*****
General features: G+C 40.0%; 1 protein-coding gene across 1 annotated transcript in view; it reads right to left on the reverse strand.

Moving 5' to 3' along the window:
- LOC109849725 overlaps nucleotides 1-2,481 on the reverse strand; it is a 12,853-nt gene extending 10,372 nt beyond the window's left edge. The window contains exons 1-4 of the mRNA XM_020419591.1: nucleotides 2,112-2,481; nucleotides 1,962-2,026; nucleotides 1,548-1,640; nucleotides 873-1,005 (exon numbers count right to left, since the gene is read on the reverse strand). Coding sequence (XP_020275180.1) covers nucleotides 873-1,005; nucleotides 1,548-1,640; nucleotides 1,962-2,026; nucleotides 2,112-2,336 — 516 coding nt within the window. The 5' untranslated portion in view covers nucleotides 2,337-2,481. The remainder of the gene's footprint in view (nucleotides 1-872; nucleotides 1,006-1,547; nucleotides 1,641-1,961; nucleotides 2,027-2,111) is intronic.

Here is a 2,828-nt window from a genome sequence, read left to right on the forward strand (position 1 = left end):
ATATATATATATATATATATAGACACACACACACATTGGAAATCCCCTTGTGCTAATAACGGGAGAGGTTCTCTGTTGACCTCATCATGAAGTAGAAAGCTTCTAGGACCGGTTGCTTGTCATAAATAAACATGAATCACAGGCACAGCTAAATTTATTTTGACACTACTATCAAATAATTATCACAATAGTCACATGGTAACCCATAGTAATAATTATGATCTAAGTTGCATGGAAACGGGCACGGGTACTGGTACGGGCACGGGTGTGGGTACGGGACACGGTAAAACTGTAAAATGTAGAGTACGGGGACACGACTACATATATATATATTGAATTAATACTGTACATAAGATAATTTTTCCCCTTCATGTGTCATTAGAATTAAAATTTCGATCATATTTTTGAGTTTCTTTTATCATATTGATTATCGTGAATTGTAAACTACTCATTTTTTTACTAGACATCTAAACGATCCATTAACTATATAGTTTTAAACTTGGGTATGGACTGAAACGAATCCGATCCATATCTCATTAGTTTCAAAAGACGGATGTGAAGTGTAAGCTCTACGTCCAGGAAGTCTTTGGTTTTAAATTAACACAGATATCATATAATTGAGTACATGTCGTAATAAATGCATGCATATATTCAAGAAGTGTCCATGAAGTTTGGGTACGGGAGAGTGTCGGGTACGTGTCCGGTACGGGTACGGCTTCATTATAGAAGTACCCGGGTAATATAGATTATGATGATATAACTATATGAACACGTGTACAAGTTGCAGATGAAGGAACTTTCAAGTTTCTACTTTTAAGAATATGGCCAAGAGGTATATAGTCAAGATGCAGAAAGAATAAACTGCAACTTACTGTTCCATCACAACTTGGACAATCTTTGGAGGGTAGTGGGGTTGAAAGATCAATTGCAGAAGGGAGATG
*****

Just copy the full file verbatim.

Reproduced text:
General features: G+C 40.0%; 1 protein-coding gene across 1 annotated transcript in view; it reads right to left on the reverse strand.

Moving 5' to 3' along the window:
- LOC109849725 overlaps nucleotides 1-2,481 on the reverse strand; it is a 12,853-nt gene extending 10,372 nt beyond the window's left edge. The window contains exons 1-4 of the mRNA XM_020419591.1: nucleotides 2,112-2,481; nucleotides 1,962-2,026; nucleotides 1,548-1,640; nucleotides 873-1,005 (exon numbers count right to left, since the gene is read on the reverse strand). Coding sequence (XP_020275180.1) covers nucleotides 873-1,005; nucleotides 1,548-1,640; nucleotides 1,962-2,026; nucleotides 2,112-2,336 — 516 coding nt within the window. The 5' untranslated portion in view covers nucleotides 2,337-2,481. The remainder of the gene's footprint in view (nucleotides 1-872; nucleotides 1,006-1,547; nucleotides 1,641-1,961; nucleotides 2,027-2,111) is intronic.

Here is a 2,828-nt window from a genome sequence, read left to right on the forward strand (position 1 = left end):
ATATATATATATATATATATAGACACACACACACATTGGAAATCCCCTTGTGCTAATAACGGGAGAGGTTCTCTGTTGACCTCATCATGAAGTAGAAAGCTTCTAGGACCGGTTGCTTGTCATAAATAAACATGAATCACAGGCACAGCTAAATTTATTTTGACACTACTATCAAATAATTATCACAATAGTCACATGGTAACCCATAGTAATAATTATGATCTAAGTTGCATGGAAACGGGCACGGGTACTGGTACGGGCACGGGTGTGGGTACGGGACACGGTAAAACTGTAAAATGTAGAGTACGGGGACACGACTACATATATATATATTGAATTAATACTGTACATAAGATAATTTTTCCCCTTCATGTGTCATTAGAATTAAAATTTCGATCATATTTTTGAGTTTCTTTTATCATATTGATTATCGTGAATTGTAAACTACTCATTTTTTTACTAGACATCTAAACGATCCATTAACTATATAGTTTTAAACTTGGGTATGGACTGAAACGAATCCGATCCATATCTCATTAGTTTCAAAAGACGGATGTGAAGTGTAAGCTCTACGTCCAGGAAGTCTTTGGTTTTAAATTAACACAGATATCATATAATTGAGTACATGTCGTAATAAATGCATGCATATATTCAAGAAGTGTCCATGAAGTTTGGGTACGGGAGAGTGTCGGGTACGTGTCCGGTACGGGTACGGCTTCATTATAGAAGTACCCGGGTAATATAGATTATGATGATATAACTATATGAACACGTGTACAAGTTGCAGATGAAGGAACTTTCAAGTTTCTACTTTTAAGAATATGGCCAAGAGGTATATAGTCAAGATGCAGAAAGAATAAACTGCAACTTACTGTTCCATCACAACTTGGACAATCTTTGGAGGGTAGTGGGGTTGAAAGATCAATTGCAGAAGGGAGATG